houses in Hull
A new policy will allow formal enforcement notices against landlords If living conditions are deemed to breach health and safety laws.

Hull City Council’s new enforcement policy for private landlords to be introduced

Hull City Council is set to launch a new approach to enforcing safety standards in private sector rental properties in the city.

Legal proceedings brought by the Humber Landlords Association have now been settled on agreed terms with the council.

The council’s new Private Housing Enforcement Policy, agreed by its Cabinet in 2018, will be introduced on Monday 3 February.

If living conditions in privately rented properties are deemed to breach health and safety laws, the new policy enables the council to consider issuing a formal enforcement notice against the landlord to rectify the problem.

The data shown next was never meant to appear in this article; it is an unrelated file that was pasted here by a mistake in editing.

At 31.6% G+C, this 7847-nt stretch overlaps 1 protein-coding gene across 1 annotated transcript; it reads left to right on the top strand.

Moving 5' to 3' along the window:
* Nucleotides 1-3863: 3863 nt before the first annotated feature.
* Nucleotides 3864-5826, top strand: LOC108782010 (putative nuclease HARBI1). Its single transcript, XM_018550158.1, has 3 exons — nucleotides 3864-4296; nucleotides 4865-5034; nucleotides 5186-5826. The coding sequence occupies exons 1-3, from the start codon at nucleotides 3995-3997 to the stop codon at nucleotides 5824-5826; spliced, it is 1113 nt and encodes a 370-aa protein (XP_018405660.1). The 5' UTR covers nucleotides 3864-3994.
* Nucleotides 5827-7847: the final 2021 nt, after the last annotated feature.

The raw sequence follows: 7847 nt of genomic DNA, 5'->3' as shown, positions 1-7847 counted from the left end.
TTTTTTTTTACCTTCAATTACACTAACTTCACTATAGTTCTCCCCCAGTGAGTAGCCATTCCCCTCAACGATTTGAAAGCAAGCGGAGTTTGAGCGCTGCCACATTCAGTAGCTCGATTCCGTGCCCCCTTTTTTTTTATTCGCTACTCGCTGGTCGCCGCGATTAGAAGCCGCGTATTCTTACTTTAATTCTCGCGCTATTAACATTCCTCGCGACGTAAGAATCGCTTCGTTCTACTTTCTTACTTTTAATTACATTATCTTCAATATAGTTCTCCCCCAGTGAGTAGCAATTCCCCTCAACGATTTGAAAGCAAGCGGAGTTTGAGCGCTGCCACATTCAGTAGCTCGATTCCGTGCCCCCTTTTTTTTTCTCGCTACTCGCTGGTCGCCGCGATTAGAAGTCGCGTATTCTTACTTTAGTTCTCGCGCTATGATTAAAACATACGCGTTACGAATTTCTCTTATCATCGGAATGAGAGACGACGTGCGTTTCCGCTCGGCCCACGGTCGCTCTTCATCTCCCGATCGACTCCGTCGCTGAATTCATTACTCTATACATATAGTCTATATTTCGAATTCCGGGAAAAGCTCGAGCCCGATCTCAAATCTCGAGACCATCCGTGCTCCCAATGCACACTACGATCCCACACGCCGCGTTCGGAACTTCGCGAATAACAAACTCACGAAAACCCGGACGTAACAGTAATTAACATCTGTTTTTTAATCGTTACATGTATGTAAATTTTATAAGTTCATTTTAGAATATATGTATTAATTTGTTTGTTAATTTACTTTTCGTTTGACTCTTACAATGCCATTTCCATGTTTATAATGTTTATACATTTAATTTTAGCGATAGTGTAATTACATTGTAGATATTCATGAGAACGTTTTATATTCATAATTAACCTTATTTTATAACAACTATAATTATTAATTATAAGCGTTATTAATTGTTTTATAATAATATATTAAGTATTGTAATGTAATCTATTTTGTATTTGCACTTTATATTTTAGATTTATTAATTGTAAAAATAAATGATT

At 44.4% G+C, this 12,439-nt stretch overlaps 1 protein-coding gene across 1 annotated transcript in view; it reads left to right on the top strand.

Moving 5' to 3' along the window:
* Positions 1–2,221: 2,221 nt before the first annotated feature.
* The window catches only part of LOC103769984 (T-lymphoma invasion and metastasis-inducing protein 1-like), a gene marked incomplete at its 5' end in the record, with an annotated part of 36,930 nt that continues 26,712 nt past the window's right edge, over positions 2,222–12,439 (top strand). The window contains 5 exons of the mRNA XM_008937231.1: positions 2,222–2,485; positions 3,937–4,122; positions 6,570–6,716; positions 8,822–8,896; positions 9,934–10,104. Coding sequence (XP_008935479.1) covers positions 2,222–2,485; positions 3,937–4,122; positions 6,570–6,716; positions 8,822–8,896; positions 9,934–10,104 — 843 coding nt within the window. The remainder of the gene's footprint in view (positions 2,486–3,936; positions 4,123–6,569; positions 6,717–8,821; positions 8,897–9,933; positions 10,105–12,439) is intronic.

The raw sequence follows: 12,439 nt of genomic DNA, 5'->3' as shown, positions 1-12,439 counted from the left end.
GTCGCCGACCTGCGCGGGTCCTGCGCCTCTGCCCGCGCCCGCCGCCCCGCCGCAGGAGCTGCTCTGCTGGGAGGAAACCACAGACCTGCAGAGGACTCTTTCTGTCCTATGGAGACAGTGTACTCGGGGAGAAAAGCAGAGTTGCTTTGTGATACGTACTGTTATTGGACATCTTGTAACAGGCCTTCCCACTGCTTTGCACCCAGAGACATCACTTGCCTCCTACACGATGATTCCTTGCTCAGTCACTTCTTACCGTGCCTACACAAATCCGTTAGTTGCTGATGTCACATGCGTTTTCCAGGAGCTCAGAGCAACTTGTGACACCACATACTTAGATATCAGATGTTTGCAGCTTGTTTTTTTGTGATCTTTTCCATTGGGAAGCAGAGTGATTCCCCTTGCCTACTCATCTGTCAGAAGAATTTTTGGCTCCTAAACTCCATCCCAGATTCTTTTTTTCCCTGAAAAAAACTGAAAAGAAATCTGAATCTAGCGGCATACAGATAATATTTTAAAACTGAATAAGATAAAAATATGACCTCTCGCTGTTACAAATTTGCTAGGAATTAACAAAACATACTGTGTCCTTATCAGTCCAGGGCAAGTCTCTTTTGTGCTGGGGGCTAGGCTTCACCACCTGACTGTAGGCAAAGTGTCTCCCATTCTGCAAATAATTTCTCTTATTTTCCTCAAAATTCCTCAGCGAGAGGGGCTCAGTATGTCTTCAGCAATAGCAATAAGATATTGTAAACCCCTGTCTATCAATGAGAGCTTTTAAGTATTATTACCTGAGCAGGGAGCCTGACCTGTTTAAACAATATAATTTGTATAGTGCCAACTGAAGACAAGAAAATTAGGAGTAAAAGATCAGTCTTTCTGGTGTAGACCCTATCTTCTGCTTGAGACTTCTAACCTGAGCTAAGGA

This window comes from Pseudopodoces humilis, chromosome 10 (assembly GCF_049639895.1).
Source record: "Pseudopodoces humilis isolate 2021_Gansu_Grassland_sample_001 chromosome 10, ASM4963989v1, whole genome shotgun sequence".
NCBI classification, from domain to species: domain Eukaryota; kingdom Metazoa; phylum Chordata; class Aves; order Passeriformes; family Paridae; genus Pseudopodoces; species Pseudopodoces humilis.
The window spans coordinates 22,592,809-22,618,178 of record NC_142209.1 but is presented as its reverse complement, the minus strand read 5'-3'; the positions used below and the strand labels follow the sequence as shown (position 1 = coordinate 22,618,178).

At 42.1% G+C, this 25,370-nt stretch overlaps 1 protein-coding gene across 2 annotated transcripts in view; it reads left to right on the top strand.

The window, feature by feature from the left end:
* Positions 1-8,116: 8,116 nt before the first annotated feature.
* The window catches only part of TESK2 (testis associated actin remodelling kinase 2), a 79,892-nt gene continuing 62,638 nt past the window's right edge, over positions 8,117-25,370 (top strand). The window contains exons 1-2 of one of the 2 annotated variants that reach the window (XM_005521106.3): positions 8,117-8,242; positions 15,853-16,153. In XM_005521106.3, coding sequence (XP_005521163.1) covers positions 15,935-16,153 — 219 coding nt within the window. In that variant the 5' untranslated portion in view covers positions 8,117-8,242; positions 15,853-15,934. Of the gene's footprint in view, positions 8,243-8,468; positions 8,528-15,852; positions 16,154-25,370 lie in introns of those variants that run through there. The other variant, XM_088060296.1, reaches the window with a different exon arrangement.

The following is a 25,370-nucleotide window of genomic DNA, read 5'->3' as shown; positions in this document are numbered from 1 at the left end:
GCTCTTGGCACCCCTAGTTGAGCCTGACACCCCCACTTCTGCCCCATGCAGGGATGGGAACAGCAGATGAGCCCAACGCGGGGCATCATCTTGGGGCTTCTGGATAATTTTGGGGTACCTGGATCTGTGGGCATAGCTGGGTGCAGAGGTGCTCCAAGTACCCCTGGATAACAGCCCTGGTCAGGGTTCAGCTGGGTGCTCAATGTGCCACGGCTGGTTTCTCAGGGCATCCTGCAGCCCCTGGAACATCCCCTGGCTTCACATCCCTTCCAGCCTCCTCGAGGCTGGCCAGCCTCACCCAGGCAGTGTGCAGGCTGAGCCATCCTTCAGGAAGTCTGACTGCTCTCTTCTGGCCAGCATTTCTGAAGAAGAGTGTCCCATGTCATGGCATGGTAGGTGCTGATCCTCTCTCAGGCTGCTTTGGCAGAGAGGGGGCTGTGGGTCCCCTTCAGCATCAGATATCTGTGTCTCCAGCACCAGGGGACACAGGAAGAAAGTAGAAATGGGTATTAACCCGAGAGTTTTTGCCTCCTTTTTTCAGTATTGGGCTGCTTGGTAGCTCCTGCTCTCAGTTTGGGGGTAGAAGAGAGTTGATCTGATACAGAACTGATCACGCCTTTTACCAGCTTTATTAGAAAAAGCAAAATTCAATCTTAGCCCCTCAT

Previously, when a housing hazard was first identified, landlords were served with an informal notice, and then if they failed to take action, a formal notice was given. Landlords who fail to comply with a formal notice could receive a considerable fine.

Councillor John Black, Hull City Council’s portfolio holder for housing, said: “Following the conclusion of legal proceedings, the cabinet’s new policy will be introduced as originally planned. Most landlords in the city offer good quality living accommodation which is safe and legal and therefore will be totally unaffected by this change.

“As a council, we have a legal duty to protect tenants in privately rented homes from serious health and safety hazards. From time to time, we see the health risks and misery caused by living in inadequate conditions so I look forward to our new policy helping to promote good health and wellbeing.”

Ron Dearing UTC